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Black Students Underrepresented in High-Earning College Majors

A new report released by Georgetown University on Tuesday reveals that although college access for African-Americans has increased, Black students are still highly concentrated in low-paying majors.
young people in a college library
young people in a college libraryGetty Images

A new report released by the Georgetown University Center on Education and the Workforce on Tuesday reveals that although college access for African Americans has increased, Black students are still highly concentrated in low-paying majors.

The report, African Americans: College Majors and Earnings, discovered that African-Americans, who represent 12 percent of the population, are underrepresented in majors associated with the fastest growing and highest paying occupations, such as STEM, health, and business. They are highly represented, however, in majors that tend to be much lower earning but that serve the community, such as social work or psychology.

“The low-paying majors that African Americans are concentrated in are of high social value but low economic value,” said Anthony P. Carnevale, director of the Georgetown Center and co-author of the report. “Meaningful career planning before college can provide transparency about major choice and potentially prevent onerous debt and underemployment down the road.”

Black students who major in STEM-related majors, such as engineering or architecture, can earn more than 50 percent more than those who major in social sciences like psychology or human services.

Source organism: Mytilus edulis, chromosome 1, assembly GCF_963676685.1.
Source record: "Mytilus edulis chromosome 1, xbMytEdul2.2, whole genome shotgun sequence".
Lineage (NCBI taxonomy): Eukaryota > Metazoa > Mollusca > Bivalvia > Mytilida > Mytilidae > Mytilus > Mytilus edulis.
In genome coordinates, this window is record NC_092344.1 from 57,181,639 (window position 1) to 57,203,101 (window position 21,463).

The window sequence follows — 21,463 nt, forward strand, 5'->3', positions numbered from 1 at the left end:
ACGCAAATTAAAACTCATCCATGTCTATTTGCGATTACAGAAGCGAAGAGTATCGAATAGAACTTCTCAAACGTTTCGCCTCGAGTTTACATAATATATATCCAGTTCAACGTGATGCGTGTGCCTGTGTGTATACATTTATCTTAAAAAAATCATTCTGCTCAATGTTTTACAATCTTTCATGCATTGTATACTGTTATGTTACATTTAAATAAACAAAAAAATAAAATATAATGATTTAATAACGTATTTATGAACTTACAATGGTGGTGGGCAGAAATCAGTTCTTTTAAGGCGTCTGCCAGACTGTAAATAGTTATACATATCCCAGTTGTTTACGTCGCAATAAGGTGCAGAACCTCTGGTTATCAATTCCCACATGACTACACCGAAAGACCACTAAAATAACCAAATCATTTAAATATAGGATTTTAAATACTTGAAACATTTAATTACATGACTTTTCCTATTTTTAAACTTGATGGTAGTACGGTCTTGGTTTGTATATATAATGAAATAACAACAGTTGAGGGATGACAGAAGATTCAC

Black students, however, only account for 8 percent of general engineering majors, 7 percent of mathematics majors, and 5 percent of computer majors. They are similarly underrepresented in business, where only 7 percent of finance and marketing majors are African American.

Some of the lowest earning majors for African Americans, according to the report, include Early Childhood Education, Social Work, Family and Consumer Sciences, Human Services and Community Organization, Drama and Theater Arts, and Theology and Religious Vocations.

Some of the highest earning included: Industrial and Manufacturing Engineering, Chemical Engineering, Nursing, and Computer Science.

African-Americans who majored in Pharmaceutical sciences and administration have the highest median income at $84,000, but their representation in that field is only six percent. On the other hand, the median income from Human Services and Community Organization is $39,000 and African-Americans represent 20 percent of that major population.

“Fewer African Americans in high-paying jobs can translate to fewer positive role models of how to be financially successful for younger generations and fewer opportunities to contribute economically to their family and community,” the study concluded.